Stella Kon's blog

Saturday, September 6, 2008

foreign worker in the dust

I googled on the name of the Japanese mother, and found that the incident happened in March this year, not recently. I went to the newspaper's webpage and sent them an inquiry, asking for the boy's address.

There's been a few reports in the papers about Singaporeans' prejudices against foreign workers. One letter reported how a woman didn't like the way the foreign sweeper, having covered his face with a cloth against the dust, would peer at her and her daughter over the masking cloth. Looked sort of sinister, I guess! So they complained to the supervisor. Henceforth, the worker removed his cloth, and when the women passed he would turn aside and avert his eyes.

I'm touched by the docility and humility of the foreign worker. Does it suggest low self- image? Is it reminiscent of Jim Crow days in the South when a black man was expected to step off the path to make way for a white? I wonder whether the woman felt abashed every time she saw this man lowering his eyes before her. I wonder whether she might take the time to smile at him and say "good morning" -- to show that she doesn't regard him as less than human.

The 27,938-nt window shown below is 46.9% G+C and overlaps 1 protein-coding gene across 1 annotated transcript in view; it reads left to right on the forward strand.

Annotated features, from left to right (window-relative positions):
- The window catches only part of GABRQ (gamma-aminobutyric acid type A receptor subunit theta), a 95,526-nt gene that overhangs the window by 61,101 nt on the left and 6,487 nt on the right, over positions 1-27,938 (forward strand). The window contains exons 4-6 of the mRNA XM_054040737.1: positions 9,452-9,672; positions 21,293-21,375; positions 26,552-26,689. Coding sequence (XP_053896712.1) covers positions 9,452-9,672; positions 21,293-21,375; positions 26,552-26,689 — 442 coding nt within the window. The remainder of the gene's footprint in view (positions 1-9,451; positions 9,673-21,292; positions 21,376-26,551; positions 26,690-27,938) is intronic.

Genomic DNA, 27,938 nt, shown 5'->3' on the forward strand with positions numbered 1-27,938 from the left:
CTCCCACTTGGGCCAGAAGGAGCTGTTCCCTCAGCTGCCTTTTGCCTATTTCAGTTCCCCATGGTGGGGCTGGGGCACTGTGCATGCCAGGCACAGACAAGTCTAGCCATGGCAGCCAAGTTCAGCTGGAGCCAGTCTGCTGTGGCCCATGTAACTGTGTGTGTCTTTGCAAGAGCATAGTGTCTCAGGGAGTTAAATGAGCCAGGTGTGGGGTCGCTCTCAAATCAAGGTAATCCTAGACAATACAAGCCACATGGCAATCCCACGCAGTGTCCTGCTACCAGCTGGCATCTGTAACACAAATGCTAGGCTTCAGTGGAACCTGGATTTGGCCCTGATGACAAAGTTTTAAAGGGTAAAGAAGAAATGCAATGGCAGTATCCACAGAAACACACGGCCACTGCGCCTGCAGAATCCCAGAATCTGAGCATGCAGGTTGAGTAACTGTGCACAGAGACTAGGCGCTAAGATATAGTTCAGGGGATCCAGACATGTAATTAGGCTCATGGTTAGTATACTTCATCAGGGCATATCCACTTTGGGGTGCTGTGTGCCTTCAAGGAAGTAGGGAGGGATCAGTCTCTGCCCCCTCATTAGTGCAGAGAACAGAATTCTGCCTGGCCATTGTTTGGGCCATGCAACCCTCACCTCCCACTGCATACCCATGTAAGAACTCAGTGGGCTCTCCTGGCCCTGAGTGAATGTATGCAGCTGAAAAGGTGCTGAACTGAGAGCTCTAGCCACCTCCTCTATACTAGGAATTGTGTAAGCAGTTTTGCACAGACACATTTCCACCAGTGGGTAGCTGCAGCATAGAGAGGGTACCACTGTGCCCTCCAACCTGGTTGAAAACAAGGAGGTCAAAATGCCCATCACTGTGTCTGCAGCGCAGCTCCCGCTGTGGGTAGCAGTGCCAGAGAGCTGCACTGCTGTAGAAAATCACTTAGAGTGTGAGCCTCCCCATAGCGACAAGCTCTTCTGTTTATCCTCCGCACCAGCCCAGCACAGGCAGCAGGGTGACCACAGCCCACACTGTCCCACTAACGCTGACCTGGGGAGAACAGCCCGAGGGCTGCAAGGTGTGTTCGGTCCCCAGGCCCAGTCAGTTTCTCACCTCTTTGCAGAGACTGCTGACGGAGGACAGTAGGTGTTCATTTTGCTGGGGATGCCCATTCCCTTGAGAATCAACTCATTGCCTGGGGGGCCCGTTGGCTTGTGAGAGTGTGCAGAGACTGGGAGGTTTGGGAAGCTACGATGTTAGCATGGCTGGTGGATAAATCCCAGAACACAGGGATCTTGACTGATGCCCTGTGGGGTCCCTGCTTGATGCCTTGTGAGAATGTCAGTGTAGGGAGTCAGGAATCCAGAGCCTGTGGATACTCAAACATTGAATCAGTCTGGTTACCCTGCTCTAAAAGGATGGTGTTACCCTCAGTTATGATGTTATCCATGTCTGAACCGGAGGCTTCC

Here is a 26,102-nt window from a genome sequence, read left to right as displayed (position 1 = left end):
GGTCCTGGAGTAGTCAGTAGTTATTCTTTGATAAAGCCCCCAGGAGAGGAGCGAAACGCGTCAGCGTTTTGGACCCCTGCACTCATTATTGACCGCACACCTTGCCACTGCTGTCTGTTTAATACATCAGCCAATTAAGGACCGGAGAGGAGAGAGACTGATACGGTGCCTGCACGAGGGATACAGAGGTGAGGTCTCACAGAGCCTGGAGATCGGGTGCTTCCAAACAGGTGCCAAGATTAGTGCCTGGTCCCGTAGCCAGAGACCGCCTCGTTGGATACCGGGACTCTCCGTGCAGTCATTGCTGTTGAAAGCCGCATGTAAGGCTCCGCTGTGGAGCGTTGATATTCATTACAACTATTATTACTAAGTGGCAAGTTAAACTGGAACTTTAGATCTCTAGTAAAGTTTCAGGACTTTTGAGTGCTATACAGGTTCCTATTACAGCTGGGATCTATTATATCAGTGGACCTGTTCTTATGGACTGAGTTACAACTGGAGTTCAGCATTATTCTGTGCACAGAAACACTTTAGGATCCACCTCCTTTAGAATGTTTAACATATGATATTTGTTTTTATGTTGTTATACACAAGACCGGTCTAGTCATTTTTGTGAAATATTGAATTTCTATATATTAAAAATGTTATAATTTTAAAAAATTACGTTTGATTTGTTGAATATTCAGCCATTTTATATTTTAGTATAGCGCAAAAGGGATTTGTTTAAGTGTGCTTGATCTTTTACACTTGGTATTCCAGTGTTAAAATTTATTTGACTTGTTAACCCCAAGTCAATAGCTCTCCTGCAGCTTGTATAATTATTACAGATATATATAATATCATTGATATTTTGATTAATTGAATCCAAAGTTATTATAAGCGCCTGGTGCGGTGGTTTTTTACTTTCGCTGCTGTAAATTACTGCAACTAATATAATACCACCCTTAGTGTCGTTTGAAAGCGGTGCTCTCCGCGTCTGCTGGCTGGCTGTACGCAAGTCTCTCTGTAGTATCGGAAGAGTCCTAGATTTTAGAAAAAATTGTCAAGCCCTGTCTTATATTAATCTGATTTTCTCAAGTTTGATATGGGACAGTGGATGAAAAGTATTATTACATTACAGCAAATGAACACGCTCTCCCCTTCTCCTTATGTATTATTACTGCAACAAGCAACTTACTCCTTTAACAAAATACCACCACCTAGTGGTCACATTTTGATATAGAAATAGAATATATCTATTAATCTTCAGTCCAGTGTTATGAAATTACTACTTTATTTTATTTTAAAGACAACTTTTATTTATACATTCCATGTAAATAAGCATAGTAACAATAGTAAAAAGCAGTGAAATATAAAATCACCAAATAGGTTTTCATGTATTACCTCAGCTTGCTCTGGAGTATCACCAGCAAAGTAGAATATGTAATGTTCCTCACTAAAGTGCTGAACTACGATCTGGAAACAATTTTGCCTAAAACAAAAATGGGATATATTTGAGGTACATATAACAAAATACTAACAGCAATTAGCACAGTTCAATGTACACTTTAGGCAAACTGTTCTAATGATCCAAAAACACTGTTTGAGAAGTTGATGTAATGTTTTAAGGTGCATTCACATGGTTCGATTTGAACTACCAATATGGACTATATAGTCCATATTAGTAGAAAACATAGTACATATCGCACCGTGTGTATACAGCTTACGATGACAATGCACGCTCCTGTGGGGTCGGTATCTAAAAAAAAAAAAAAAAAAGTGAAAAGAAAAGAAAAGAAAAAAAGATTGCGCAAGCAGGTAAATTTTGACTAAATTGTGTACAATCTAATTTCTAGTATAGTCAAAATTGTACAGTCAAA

Wednesday, September 3, 2008

A child tortured by guilt

I read it in the paper today. I feel so much pain for a child I never met - a child who will grow up tortured by guilt, for something which was not his fault.

Straits Times, pg A18 - In Tokyo, a mother left the six-year-old child in charge of the two-year old twins and went away to party and enjoy herself for 11 days. One baby died of thirst and starvation, the other found severely dehydrated in a crib covered in garbage and faeces. Mother was jailed for six years. The six-year old boy said “It’s all my fault.” “You are responsible,” the mother said when she found the dead baby, and slapped his face.

I think of the six-year-old boy’s plight. It is a nightmare of guilt and powerlessness. He was trapped for eleven days with the crying babies and he had no idea how to look after them, how to feed them or keep them clean. The report says, he called his mother several dozen times a day but was largely ignored. Think of his desperation. The feelings of guilt and anxiety. Of being helpless, powerless, ignored.

The babies suffered, the babies died. It is terrible. But the six-year old child will be emotionally scarred for life. I wish there would be someone to counsel him, to tell him that he was not at fault, he should not have been asked to bear an impossible burden, he was a victim too. Is there anything we can do to help this boy?